Boom Goes the Dynamite

Helen Taylor from East Tennessee Cremation Company sent me a Facebook message. She wouldn’t be able to attend the “Fun with Forensics: Adventures in Chemistry” summer camp run by Dr. Al Hazari. Instead, she and her daughter recorded a video tour of the facility for the kids to see.

Frank Murphy interviews Dr. Bill Bass for "Smoky Mountain Morning" video magazine Helen asked if I wanted to attend Tuesday’s session, which included a slide presentation by Dr. Bill Bass. I thought I had a scheduling conflict because I would be shooting segments for Smoky Mountain Morning that day. Then it occurred to me to bring the camera crew to the forensic chemistry camp. I got there early and interviewed both doctors before the students arrived.

Dr. Al Hazari displays a model of a DNA molecule made from Twizzlers and mini-marshmallows Dr. Bill Bass and Dr. Al Hazari with Arabic crime-scene tape My son wasn’t kidding when he said last week that the adults touring the National Forensic Academy did the same DNA exercise as the middle-school kids at forensic chemistry camp. Dr. Hazari displayed one of the Twizzler and marshmallow molecule models when I asked him about it. He also showed me a piece of crime-scene tape written in Arabic.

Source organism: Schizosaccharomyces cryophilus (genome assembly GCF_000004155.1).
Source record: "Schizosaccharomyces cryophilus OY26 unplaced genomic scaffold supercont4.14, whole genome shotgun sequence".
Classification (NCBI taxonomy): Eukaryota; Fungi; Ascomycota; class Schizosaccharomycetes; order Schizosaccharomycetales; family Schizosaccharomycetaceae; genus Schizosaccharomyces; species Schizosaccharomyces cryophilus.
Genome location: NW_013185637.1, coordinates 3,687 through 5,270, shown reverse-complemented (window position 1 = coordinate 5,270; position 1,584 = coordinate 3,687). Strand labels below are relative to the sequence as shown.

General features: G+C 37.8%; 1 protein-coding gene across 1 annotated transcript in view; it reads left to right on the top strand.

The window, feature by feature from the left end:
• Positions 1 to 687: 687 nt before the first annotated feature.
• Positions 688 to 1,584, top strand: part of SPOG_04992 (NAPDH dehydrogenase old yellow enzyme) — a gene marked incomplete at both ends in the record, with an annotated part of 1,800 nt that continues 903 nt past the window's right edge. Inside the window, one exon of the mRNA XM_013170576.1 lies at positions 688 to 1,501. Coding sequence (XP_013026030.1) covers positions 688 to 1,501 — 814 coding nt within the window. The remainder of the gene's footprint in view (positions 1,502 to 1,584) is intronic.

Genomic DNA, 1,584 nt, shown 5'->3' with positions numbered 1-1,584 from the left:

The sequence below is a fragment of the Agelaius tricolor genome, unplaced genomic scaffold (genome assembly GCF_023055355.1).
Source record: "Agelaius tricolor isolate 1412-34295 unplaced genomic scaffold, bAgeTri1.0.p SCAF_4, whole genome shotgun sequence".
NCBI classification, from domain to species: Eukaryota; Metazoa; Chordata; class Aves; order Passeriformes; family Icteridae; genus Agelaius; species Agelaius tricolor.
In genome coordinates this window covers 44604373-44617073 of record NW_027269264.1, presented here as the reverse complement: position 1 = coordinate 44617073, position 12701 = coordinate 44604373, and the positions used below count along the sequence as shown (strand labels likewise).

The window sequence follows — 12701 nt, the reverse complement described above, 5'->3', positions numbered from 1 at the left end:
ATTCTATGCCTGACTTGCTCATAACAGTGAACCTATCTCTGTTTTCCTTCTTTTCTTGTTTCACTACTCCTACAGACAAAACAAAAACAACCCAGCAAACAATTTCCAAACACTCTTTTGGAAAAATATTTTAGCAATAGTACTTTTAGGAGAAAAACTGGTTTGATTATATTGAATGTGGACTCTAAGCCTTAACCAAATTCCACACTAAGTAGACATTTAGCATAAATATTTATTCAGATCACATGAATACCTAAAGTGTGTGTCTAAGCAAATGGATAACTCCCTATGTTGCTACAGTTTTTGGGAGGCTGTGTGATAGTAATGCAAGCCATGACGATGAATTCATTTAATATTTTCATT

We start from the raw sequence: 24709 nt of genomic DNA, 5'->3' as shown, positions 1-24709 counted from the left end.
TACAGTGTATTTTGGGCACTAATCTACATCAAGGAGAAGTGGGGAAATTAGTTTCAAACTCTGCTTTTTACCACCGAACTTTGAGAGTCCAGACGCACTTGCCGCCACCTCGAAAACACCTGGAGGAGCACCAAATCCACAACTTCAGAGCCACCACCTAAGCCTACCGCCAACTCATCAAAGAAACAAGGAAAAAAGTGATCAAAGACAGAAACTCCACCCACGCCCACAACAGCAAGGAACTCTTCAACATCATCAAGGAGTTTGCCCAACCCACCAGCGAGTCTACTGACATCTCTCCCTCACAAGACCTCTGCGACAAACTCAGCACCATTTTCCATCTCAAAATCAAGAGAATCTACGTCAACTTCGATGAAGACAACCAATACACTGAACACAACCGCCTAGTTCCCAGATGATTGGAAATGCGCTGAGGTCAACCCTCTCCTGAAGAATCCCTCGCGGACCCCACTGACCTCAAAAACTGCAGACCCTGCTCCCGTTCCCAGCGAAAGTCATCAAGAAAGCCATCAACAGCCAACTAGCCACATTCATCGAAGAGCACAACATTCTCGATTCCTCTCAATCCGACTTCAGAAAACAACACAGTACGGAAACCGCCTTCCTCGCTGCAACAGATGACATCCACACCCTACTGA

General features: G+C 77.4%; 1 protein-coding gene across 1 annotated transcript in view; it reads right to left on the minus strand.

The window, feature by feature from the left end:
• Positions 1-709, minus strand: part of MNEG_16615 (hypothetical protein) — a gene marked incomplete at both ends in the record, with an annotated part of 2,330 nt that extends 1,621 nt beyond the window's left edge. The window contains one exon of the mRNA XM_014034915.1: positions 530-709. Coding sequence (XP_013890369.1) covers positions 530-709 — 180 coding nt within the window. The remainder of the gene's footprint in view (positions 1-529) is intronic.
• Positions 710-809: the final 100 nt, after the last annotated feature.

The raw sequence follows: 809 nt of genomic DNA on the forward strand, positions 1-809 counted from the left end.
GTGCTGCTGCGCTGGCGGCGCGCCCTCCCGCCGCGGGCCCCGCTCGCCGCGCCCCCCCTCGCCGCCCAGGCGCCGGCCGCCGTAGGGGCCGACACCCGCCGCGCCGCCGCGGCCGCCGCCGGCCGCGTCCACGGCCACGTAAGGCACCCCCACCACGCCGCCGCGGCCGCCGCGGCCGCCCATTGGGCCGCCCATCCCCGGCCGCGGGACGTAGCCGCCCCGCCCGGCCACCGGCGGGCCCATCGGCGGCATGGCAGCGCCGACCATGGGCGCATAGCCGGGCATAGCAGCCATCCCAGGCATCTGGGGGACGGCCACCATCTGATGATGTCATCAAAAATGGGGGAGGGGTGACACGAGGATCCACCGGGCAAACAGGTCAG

Before Dr. Bass took the floor, there was a technical glitch with Dr. Hazari’s Power Point presentation. As he worked on the computer, he asked me to say something, anything, to fill the time. Since there were several parents in attendance, I plugged the next fundraiser for the Dr. William M. Bass Forensic Anthropology Center and then asked the kids what TV shows got them interested in forensics. They answered with the obvious choices like “NCIS,” “Bones” and the three “CSI” shows. My ulterior motive was to get them in the right frame of mind for the gruesome slides that they were about to see.

Last year Dr. Bass did a slide show on cremation. Since Helen’s video was covering that topic this year, Dr. Bass presented his slides from the explosion of an illegal fireworks factory in Benton, Tennessee.

In 2008, WTVC and WDEF in Chattanooga aired stories marking the 25th anniversary of the explosion. WDEF also posted some of their stories from the 1983 explosion on YouTube:

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